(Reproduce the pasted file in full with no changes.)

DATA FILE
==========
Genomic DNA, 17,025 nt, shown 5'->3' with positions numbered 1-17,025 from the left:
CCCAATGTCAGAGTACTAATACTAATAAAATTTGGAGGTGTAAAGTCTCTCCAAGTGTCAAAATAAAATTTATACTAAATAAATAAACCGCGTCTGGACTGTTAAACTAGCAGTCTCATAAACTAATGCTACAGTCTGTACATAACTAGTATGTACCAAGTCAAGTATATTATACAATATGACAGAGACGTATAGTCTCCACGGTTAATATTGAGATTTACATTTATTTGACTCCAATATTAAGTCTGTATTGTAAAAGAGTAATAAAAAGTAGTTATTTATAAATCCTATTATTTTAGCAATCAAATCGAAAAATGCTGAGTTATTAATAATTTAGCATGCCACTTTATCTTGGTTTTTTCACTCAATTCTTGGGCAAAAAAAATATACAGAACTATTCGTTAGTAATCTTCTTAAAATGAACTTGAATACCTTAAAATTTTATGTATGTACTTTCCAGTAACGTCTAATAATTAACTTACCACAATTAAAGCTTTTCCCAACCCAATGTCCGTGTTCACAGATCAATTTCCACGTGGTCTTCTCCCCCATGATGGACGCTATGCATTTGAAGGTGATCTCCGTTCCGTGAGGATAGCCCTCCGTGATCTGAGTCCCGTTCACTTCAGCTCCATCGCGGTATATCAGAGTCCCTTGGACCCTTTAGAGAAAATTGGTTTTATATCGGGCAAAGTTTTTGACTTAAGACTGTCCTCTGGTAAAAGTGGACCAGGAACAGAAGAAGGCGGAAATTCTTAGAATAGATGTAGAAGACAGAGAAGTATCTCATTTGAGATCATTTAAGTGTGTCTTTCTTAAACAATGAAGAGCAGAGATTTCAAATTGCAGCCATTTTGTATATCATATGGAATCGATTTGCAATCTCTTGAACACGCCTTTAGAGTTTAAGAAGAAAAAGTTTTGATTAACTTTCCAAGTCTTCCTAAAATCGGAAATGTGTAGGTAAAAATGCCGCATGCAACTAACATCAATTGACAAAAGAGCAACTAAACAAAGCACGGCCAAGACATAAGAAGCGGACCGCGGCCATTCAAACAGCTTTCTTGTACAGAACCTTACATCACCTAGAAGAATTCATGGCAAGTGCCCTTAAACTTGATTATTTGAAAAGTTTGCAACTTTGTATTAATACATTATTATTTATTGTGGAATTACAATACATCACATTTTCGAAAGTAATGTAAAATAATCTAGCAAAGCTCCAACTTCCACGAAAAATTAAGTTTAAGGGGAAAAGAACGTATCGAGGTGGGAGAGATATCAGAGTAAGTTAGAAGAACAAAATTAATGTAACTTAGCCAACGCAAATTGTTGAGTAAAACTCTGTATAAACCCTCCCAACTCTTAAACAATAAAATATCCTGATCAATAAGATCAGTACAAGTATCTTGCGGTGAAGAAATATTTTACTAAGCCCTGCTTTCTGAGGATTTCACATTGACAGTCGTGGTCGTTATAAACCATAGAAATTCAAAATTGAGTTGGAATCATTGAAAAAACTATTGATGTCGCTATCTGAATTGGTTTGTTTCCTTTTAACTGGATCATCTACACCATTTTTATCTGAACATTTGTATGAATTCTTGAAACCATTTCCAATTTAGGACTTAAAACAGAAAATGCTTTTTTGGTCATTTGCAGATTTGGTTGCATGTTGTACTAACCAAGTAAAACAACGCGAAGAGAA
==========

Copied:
Genomic DNA, 17,025 nt, shown 5'->3' with positions numbered 1-17,025 from the left:
CCCAATGTCAGAGTACTAATACTAATAAAATTTGGAGGTGTAAAGTCTCTCCAAGTGTCAAAATAAAATTTATACTAAATAAATAAACCGCGTCTGGACTGTTAAACTAGCAGTCTCATAAACTAATGCTACAGTCTGTACATAACTAGTATGTACCAAGTCAAGTATATTATACAATATGACAGAGACGTATAGTCTCCACGGTTAATATTGAGATTTACATTTATTTGACTCCAATATTAAGTCTGTATTGTAAAAGAGTAATAAAAAGTAGTTATTTATAAATCCTATTATTTTAGCAATCAAATCGAAAAATGCTGAGTTATTAATAATTTAGCATGCCACTTTATCTTGGTTTTTTCACTCAATTCTTGGGCAAAAAAAATATACAGAACTATTCGTTAGTAATCTTCTTAAAATGAACTTGAATACCTTAAAATTTTATGTATGTACTTTCCAGTAACGTCTAATAATTAACTTACCACAATTAAAGCTTTTCCCAACCCAATGTCCGTGTTCACAGATCAATTTCCACGTGGTCTTCTCCCCCATGATGGACGCTATGCATTTGAAGGTGATCTCCGTTCCGTGAGGATAGCCCTCCGTGATCTGAGTCCCGTTCACTTCAGCTCCATCGCGGTATATCAGAGTCCCTTGGACCCTTTAGAGAAAATTGGTTTTATATCGGGCAAAGTTTTTGACTTAAGACTGTCCTCTGGTAAAAGTGGACCAGGAACAGAAGAAGGCGGAAATTCTTAGAATAGATGTAGAAGACAGAGAAGTATCTCATTTGAGATCATTTAAGTGTGTCTTTCTTAAACAATGAAGAGCAGAGATTTCAAATTGCAGCCATTTTGTATATCATATGGAATCGATTTGCAATCTCTTGAACACGCCTTTAGAGTTTAAGAAGAAAAAGTTTTGATTAACTTTCCAAGTCTTCCTAAAATCGGAAATGTGTAGGTAAAAATGCCGCATGCAACTAACATCAATTGACAAAAGAGCAACTAAACAAAGCACGGCCAAGACATAAGAAGCGGACCGCGGCCATTCAAACAGCTTTCTTGTACAGAACCTTACATCACCTAGAAGAATTCATGGCAAGTGCCCTTAAACTTGATTATTTGAAAAGTTTGCAACTTTGTATTAATACATTATTATTTATTGTGGAATTACAATACATCACATTTTCGAAAGTAATGTAAAATAATCTAGCAAAGCTCCAACTTCCACGAAAAATTAAGTTTAAGGGGAAAAGAACGTATCGAGGTGGGAGAGATATCAGAGTAAGTTAGAAGAACAAAATTAATGTAACTTAGCCAACGCAAATTGTTGAGTAAAACTCTGTATAAACCCTCCCAACTCTTAAACAATAAAATATCCTGATCAATAAGATCAGTACAAGTATCTTGCGGTGAAGAAATATTTTACTAAGCCCTGCTTTCTGAGGATTTCACATTGACAGTCGTGGTCGTTATAAACCATAGAAATTCAAAATTGAGTTGGAATCATTGAAAAAACTATTGATGTCGCTATCTGAATTGGTTTGTTTCCTTTTAACTGGATCATCTACACCATTTTTATCTGAACATTTGTATGAATTCTTGAAACCATTTCCAATTTAGGACTTAAAACAGAAAATGCTTTTTTGGTCATTTGCAGATTTGGTTGCATGTTGTACTAACCAAGTAAAACAACGCGAAGAGAA